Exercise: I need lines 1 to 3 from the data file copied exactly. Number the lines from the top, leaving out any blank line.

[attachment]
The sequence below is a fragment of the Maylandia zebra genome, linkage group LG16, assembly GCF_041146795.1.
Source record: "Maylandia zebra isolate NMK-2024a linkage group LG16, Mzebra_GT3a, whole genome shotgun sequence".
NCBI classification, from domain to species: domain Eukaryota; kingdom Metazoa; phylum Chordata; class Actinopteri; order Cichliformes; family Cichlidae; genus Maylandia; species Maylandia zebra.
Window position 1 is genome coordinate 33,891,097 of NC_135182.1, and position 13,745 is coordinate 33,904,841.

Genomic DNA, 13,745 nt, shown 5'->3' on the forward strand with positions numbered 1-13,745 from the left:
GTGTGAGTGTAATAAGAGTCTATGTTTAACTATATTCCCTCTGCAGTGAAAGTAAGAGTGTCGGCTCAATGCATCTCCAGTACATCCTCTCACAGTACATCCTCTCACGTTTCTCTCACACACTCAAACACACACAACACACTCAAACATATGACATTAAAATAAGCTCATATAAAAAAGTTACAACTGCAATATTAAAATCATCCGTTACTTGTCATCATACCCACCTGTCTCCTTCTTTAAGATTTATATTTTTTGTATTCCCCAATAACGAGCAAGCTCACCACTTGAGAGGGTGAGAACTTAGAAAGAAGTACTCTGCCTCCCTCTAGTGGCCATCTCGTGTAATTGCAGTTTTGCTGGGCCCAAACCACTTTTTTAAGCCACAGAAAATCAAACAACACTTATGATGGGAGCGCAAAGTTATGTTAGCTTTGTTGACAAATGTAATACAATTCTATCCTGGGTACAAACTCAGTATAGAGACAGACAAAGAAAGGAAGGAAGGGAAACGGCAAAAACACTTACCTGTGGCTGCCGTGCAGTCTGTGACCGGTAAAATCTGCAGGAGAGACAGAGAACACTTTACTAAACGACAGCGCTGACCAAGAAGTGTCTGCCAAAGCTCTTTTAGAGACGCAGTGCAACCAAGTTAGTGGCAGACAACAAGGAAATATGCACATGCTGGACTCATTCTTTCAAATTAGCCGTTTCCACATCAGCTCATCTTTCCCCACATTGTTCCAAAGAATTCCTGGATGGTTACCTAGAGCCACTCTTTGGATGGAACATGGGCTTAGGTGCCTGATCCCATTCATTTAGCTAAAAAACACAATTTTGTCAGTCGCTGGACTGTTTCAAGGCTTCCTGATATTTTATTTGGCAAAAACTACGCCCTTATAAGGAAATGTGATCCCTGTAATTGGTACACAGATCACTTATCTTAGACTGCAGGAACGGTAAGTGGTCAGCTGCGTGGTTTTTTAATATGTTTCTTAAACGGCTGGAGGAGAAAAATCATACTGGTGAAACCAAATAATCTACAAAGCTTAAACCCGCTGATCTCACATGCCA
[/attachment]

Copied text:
The sequence below is a fragment of the Maylandia zebra genome, linkage group LG16, assembly GCF_041146795.1.
Source record: "Maylandia zebra isolate NMK-2024a linkage group LG16, Mzebra_GT3a, whole genome shotgun sequence".
NCBI classification, from domain to species: domain Eukaryota; kingdom Metazoa; phylum Chordata; class Actinopteri; order Cichliformes; family Cichlidae; genus Maylandia; species Maylandia zebra.